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Who should be the executor of my estate plan?

On Behalf of | May 20, 2024 | Estate Planning

A will is an estate planning document used to handle your affairs after you have passed away. In addition to specifying which beneficiaries will receive which of your assets, you may name an executor to handle your estate. The court will likely approve the person you name as executor fairly quickly, as long as no one challenges the choice you made.

What is the role of an executor?

An executor will serve as the person in charge of your estate after you pass away. The executor will be responsible for:

  • Obtain a copy of the death certificate.
  • Locating the will and filing a copy of it with the probate court.
  • Collecting all assets belonging to the decedent estate and creating an inventory.
  • Notifying creditors, beneficiaries, and other parties of the death.
  • Pay taxes on behalf of the estate.
  • Paying off creditors and distributing remaining assets to beneficiaries, as the deceased intended.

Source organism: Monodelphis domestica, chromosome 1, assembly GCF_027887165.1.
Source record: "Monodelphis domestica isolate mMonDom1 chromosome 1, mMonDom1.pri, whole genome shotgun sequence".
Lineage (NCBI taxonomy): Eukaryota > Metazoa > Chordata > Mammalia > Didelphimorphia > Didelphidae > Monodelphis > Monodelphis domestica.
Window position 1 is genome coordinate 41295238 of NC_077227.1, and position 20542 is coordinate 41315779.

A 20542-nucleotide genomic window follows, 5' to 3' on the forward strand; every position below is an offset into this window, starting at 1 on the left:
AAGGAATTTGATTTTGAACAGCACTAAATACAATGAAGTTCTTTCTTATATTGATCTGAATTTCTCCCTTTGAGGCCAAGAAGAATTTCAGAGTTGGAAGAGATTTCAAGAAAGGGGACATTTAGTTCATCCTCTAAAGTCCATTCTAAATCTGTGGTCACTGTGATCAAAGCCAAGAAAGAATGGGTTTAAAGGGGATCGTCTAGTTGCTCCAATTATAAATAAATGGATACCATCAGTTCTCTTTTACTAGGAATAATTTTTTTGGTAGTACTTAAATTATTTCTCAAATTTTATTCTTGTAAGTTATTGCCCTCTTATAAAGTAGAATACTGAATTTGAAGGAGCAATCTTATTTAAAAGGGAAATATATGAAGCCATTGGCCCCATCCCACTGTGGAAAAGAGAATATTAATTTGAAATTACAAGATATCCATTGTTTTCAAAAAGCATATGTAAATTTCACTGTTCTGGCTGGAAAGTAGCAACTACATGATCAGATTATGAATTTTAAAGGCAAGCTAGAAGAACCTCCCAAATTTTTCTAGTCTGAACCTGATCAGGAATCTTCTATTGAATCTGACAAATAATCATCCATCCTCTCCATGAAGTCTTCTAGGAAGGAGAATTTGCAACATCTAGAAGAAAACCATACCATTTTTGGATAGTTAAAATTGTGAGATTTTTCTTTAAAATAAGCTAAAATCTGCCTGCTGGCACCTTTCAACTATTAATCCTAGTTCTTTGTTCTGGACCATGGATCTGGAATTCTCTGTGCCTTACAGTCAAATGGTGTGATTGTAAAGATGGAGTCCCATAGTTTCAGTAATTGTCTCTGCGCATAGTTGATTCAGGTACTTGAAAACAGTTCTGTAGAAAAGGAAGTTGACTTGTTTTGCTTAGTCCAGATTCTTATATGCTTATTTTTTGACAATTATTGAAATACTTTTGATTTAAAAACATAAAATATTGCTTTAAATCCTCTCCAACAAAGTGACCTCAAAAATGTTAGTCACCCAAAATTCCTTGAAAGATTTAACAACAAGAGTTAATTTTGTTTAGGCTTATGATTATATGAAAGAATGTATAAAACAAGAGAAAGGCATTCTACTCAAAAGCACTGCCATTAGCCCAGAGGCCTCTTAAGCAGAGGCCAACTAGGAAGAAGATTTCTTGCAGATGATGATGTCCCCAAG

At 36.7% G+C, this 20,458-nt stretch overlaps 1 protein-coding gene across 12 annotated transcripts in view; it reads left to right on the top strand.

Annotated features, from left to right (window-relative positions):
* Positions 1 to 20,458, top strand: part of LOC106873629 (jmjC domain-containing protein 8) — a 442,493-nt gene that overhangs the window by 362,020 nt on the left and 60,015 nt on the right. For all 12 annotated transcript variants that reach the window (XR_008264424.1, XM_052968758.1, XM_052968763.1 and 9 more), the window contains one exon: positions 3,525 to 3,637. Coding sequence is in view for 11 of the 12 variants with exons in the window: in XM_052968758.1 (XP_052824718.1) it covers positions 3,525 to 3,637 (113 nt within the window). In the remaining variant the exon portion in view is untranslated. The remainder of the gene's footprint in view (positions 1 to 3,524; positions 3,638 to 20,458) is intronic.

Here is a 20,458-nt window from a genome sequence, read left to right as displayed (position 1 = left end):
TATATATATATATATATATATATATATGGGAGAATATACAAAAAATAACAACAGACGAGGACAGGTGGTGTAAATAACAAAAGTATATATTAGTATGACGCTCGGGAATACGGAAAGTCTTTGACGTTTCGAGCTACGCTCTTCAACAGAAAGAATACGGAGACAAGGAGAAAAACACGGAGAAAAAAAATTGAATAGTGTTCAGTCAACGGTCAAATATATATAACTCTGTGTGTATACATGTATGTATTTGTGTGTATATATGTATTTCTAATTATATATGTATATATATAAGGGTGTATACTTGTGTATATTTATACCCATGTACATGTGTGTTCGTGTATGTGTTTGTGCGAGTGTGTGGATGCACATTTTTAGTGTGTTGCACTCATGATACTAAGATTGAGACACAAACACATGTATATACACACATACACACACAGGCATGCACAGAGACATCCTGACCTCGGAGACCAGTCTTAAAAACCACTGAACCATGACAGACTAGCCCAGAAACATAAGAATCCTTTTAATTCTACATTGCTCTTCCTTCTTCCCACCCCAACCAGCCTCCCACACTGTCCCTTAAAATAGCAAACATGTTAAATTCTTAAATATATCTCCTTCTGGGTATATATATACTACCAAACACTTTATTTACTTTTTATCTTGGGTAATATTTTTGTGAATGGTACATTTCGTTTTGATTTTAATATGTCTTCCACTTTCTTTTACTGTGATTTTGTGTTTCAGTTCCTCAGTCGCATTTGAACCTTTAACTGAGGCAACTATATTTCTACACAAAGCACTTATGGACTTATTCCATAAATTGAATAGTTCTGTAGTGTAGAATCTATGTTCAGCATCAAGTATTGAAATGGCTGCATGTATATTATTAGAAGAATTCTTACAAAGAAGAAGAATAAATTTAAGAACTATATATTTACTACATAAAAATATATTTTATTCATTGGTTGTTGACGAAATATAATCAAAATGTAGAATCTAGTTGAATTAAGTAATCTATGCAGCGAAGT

Who should serve as your executor?

In Illinois, there are only a few requirements for being an executor. Your executor must be:

  • A legal adult (18 years old or older) who is ‘of sound mind.’
  • A resident of the United States.
  • Not in prison.

The person you choose as executor will have a fiduciary duty to put the interests of your estate and your beneficiaries ahead of their own personal interests. Therefore, it is important to choose someone you trust to adhere to your wishes and is organized and responsible enough to take on such an important responsibility.

Many people decide to choose a family member or friend to handle their affairs. However, choosing a lawyer who specializes in estate planning, or a banking institution, may be more beneficial, as they will likely have the financial and legal knowledge and resources to handle any issues that arise.